The YMCA is in over 130 countries and is an incredible organization; I can say this because I got to see how they are actually changing the world in a small way.

 

You tell me who looks happier? The volunteers or the locals?

 

  Not so funny things:

        All the sand Fleas

        Joyce getting bitten by a possible rabid dog

        Seeing the conditions these folks have to live in

        Blisters on the feet

        Looking at your cuts only to notice they are full of flies or larva

        The kids in Ecuador and what they donít have

        Ice cold showers

        Digging up Ecuador ís deadliest spider

        Gigantic poisonous moths  

* A 5x5, 9 foot deep hole

 

Now that's a moth!

 

 

 Funny Things:

 

        Ball from heaven

        We were passing out balls from our bus to buses passing by and this one poor kid wanted a ball so bad but could not get his window open. Unfortunately for the small boy our bus stared moving and we left his bus behind giving the balls to other passengers. The funny thing was when that same bus passed us blocks later and that poor kid was still shaking the window trying get it open as his bus screamed past us at 60 miles an hour. Poor kid  

* Midnight Beer, Wine and Laughter!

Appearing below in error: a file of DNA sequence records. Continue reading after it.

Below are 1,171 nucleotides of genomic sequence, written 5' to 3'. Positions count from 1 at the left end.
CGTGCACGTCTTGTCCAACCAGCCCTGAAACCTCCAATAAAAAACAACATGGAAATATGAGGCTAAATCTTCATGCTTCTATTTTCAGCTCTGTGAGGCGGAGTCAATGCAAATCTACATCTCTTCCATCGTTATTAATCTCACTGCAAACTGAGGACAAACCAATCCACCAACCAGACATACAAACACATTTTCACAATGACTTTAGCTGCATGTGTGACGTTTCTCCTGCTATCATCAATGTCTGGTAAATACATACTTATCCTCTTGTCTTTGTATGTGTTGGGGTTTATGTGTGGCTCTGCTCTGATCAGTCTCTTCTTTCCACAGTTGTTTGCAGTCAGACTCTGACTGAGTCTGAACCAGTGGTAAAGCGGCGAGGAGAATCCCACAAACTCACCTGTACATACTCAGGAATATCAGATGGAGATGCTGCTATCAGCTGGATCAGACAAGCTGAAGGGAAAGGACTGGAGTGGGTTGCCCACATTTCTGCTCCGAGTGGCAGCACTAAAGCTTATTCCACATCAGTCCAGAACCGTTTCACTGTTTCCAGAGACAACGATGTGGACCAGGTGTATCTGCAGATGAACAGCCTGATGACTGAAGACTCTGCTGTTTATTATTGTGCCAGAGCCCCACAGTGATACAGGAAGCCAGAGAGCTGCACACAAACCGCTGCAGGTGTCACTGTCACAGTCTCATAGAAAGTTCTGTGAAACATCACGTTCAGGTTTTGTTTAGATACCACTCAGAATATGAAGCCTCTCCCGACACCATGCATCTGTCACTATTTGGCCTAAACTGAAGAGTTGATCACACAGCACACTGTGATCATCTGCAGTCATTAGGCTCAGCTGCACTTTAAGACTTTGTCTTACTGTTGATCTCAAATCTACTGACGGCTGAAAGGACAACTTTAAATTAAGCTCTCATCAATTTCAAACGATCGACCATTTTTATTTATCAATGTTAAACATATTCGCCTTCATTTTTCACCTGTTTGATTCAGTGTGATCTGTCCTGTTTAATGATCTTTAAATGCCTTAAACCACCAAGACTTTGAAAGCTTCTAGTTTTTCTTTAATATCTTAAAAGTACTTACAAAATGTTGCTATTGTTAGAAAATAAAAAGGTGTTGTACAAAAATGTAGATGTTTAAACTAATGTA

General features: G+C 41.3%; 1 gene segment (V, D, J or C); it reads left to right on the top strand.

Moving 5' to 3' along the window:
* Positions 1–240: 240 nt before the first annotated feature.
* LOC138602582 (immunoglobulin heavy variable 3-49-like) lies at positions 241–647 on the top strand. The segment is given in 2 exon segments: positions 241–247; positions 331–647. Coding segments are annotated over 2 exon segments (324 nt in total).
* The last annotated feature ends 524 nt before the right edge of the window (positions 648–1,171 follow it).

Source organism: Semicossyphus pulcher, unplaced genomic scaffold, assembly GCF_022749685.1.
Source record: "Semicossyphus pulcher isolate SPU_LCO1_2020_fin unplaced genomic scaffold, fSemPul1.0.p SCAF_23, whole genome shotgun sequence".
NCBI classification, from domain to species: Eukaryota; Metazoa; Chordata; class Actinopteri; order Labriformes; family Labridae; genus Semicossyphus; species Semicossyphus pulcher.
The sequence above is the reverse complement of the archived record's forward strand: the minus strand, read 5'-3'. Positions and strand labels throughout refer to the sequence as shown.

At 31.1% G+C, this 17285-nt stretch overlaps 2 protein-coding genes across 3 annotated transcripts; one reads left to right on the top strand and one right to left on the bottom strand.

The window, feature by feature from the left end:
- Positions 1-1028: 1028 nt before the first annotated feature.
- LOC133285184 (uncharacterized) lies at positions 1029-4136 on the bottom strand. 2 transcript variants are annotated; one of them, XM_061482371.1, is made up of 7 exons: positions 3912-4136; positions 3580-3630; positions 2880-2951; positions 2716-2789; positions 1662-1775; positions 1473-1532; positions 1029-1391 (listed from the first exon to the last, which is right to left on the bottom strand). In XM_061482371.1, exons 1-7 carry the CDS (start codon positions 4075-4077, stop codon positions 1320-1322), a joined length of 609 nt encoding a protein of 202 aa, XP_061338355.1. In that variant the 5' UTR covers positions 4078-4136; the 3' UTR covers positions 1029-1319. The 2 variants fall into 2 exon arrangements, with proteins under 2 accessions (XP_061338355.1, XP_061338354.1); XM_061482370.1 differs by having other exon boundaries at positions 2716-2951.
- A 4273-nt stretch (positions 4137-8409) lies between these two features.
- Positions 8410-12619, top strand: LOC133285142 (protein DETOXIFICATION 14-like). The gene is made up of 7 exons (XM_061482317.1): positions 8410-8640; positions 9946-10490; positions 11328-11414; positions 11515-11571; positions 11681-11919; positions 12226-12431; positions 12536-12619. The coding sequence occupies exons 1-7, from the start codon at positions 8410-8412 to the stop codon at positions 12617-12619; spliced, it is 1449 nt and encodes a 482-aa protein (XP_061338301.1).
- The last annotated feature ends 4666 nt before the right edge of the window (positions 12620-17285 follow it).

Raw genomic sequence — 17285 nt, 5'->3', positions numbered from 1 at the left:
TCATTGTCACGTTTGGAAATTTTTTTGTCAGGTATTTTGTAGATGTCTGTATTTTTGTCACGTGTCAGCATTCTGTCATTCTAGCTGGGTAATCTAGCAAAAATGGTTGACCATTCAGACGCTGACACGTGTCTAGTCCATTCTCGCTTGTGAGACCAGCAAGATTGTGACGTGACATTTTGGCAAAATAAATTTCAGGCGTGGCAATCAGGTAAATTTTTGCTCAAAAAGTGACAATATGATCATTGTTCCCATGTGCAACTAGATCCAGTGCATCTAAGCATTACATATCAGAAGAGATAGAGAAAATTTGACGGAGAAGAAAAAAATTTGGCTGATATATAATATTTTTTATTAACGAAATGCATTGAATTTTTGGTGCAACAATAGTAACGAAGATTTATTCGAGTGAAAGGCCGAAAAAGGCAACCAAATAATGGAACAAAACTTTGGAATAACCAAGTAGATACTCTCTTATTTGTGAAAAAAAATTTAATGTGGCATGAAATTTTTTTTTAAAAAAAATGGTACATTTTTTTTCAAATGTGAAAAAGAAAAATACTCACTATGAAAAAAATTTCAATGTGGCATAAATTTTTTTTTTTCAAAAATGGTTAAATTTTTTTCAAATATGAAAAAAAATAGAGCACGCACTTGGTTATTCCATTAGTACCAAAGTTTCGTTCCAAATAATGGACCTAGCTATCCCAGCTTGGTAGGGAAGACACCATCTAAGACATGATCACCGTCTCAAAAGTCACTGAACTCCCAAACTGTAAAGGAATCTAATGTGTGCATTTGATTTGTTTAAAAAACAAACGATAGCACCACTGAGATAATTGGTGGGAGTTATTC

Roberto getting nailed at customs for forgetting his cell phone and getting roughed up.

        Robertoís legs after being bitten by a 1000 sand fleas

        Roberto wanting red wine a Italian rest and waiting 3 hours hours for his meal

        Roberto ordering a Grande pizza and getting a mini one

        Hoagie screaming at the waiting when he brought the bill

        Robertoís Super King size bed

        Roberto try to take a picture of an iguana only he took off when Roberto stepped on his tail.

        The never ending bottle of (Bad) red wine

        Roberto being asked to bend down by little girl so she could pop a pimple on his face

        Roberto, Hoagie and Serb bragging about how much sushi they were going to eat only to get a little sampler plate they had to split. Ha!

 

 

Ian and John half way through the 9 foot mystery hole